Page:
Photos courtesy of John Maher

It was the “elegant, gorgeous shape” of wooden orchard ladders that first struck artist John Maher.

As the concept took shape in his mind, he thought about Christo’s Running Fence art installation in California in the 1970s, and visualized a hundred brightly colored orchard ladders running alongside highways and freeways. He then thought of using ­signage—a succession of billboards, like the old Burma Shave ads—to remind travelers of the importance of ­family farms.

It took three years from conception to the completion in 2011 of his first Running Fruit Ladders installation along Highway 35 in Pine Grove, Oregon, in the heart of the pear and cherry growing region. Most of that time was spent on planning, applying for grants, finding locations, and obtaining the necessary permits from the Columbia River Gorge Commission and the Oregon Department of Transportation, which argued the installation might be a distraction to motorists and set a prec­edent for unconventional highway uses.

It was frustrating, said Maher, who is more used to working on small-scale art—such as hand-painted black and white photography—in the privacy of his studio. He believed that the ladders would be no more distraction than all the waterfalls, mountains, and windsurfers in the area. But he found there were advantages to the controversy. The “David and Goliath” story garnered wide press coverage, and the many letters from supporters helped him secure the permits.

Donated ladders

Maher had thought there would be lots of wooden ladders available because of the fruit industry’s switch to aluminum ladders and platforms. The first three ladders for the project came from his neighbor Matthew Koerner, and John Byers of The Dalles, Oregon, donated a large number, though not all of them were in usable condition. Months went by, and then, after an article about the project appeared in the Good Fruit Grower magazine, two Washington State growers—Al Heffron of Sunnyside and Chris Lytle of Wenatchee—donated enough ladders for the project to begin.

More than 100 volunteers, including art students from The Dalles High School, helped scrape, prime, and paint 100 ladders red, purple, blue, yellow, and pink (or fuchsia, as Maher prefers to call it) in a former fruit-packing facility at Pine Grove owned by the Lage family. The ladders are 10, 12, or 14 feet tall. He also has a collection of 16-foot ladders, not yet painted, that he might use for another art piece.

It struck Maher, in retrospect, that the bright colors evoke a Mexican fiesta—appropriately so, since most of the workers who used the ladders would have been from Mexico. The ladders seemed to be having fun after ­completing their orchard service.

From its first location at Pine Grove, the Running Fruit Ladders installation was moved alongside Interstate 84 near Mosier, and then to an area in front of the Columbia Gorge Discovery Center in The Dalles, where people could see the ladders up close and touch them. At each site, successive signs spelled out:  “When-you-see-these-ladders-remember-what-matters-Family-farms-in-the-Gorge.”

Maher said the ladders are hard to ignore. “And that’s what makes them interesting, especially if there are 100 of them. The idea was to get people to think, this is where the food comes from, as well as just being fun art. It’s something that livens up your day.”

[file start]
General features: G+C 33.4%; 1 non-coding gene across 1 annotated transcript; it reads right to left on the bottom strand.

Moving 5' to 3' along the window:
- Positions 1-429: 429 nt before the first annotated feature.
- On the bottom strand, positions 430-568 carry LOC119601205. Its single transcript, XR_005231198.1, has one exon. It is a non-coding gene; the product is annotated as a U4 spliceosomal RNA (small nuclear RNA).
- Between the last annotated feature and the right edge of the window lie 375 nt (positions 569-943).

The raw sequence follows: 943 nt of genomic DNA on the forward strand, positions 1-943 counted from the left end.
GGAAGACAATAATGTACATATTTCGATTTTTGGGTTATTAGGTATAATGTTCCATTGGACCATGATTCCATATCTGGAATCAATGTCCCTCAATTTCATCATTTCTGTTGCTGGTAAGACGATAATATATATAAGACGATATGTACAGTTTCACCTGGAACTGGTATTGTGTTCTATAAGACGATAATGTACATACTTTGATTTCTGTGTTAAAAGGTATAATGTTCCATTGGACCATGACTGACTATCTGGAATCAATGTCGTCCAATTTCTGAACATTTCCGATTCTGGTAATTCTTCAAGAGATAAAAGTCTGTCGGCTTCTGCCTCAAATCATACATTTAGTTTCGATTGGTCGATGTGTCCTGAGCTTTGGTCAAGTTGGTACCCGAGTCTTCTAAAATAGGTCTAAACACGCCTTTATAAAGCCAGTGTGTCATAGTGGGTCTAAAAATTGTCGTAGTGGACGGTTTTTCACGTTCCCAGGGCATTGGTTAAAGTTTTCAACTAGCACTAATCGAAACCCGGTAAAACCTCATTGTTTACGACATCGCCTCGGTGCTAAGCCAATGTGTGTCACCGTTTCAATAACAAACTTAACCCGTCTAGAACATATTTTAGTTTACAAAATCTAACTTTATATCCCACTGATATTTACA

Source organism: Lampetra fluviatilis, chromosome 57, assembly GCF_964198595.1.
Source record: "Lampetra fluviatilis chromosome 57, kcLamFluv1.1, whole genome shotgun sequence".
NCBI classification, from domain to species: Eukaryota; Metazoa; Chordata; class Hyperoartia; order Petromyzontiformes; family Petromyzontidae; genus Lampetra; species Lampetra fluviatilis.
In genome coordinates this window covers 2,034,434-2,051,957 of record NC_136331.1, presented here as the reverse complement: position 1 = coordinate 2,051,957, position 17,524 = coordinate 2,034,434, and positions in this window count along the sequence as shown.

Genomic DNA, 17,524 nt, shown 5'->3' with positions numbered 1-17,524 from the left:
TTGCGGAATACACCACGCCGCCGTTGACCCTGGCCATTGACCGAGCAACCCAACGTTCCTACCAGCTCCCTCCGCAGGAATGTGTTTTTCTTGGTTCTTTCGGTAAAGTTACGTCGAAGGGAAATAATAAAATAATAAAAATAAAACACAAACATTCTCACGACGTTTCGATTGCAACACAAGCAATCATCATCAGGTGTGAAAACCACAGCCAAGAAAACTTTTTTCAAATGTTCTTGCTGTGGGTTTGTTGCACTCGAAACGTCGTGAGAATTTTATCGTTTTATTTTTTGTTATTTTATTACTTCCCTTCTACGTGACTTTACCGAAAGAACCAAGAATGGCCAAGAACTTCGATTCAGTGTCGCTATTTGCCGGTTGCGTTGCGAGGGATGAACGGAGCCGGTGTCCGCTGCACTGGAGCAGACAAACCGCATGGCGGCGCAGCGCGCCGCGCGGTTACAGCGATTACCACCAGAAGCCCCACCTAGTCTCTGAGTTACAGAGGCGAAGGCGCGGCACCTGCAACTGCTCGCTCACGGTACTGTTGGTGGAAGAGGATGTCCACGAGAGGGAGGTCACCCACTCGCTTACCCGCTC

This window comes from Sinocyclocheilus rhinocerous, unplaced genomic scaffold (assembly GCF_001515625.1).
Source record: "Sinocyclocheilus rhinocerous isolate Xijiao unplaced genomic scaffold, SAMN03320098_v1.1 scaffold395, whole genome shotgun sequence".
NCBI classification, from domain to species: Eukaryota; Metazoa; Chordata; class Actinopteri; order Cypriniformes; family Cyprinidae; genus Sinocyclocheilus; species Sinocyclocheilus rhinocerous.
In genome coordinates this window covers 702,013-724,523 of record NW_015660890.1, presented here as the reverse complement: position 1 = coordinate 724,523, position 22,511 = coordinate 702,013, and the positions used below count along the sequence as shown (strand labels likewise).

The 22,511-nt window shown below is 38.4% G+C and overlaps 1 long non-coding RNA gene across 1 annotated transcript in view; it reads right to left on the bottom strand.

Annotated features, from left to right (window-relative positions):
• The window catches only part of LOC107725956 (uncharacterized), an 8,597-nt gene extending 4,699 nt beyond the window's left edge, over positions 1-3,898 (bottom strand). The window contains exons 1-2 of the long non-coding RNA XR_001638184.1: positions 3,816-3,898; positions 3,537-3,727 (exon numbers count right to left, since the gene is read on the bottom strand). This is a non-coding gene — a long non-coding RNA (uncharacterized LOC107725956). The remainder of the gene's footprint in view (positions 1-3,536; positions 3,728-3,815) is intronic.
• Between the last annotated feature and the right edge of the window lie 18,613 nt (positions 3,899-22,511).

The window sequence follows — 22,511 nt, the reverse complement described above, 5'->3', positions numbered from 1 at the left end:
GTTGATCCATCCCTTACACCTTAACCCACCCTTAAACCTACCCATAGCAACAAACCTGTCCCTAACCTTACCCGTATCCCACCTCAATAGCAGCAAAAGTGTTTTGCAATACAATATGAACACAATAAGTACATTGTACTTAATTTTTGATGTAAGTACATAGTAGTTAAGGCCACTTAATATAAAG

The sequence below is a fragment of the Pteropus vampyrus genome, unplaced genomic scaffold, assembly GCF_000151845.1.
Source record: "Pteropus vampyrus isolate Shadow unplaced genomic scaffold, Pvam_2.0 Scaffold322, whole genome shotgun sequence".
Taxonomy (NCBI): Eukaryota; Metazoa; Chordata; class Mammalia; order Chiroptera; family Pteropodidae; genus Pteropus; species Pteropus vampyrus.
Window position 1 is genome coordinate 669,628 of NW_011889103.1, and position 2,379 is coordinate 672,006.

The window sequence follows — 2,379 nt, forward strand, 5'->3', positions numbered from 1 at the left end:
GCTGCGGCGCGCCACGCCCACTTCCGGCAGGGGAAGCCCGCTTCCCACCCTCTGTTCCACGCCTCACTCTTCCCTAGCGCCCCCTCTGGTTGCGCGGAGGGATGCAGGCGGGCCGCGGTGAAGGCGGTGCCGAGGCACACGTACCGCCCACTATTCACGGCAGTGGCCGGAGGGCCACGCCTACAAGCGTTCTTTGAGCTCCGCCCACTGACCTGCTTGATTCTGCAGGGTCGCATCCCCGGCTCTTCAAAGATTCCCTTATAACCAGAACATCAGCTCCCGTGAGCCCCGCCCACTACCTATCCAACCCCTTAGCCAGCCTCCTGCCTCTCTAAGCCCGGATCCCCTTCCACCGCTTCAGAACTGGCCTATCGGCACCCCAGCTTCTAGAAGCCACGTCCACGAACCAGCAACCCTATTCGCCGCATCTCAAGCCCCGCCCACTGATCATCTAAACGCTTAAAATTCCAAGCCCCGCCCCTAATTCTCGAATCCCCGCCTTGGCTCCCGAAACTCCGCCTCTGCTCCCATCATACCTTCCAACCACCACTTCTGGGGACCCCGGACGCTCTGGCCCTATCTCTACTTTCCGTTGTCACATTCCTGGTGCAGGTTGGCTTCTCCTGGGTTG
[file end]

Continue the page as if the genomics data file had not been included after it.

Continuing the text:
In hibernation

The number of ladders is down to 93 because several disappeared while they were out and about. One time, when the ladders had been taken down and were lying by the road, someone put several of them back up. Maher took the “guerrilla activity” as an encouraging sign.

Since the last installation was taken down from the Discovery Center more than a year ago, the ladders have been in hibernation. Maher said he grew tired of the fundraising and the difficulties involved with such a large-scale project and had to recuperate.

“You don’t just go into your studio and pop something out,” he observed.

But it was gratifying.

“It was very interactive. There were a lot of people involved in it, and it affected a lot more people than I ­normally reach.”

He’s now looking with renewed enthusiasm for more sites for the installation, and would love to find a permanent home eventually. He needs funding to pay for the costs involved, such as transportation, labor, and management. So far, funding has come ­primarily from supporters of the arts and private donors. Maher is hoping to find ­sponsors from agriculture.

The first three installations together cost more than $10,000, but that included the cost of painting the ladders, which was a one-time cost. He estimates that the cost for one installation could be as low as $2,000, depending on the distance the ladders need to be ­transported.

He’s had interest from the East Coast, and there’s been discussion about sending the ladders to Hood River’s sister city, Tsuruta, in an apple-growing region of Japan, but the ladders would fill a 40-foot shipping container and would cost $12,500 to ship. He’s thinking of applying for a national grant that would require the ladder installation to travel between three U.S. states.

“I really want to keep the ladders running,” he said, chuckling at the pun. “We’re not talking about a lot of money, and you get a lot of publicity out of it.”

John Maher grew up in California and studied conceptual art at the University of ­California, San Diego, in the 1970s. He worked for many years as a photographer, before returning to fine art. He has lived most of his life in Oregon. For more information, check his Web site at or e-mail him at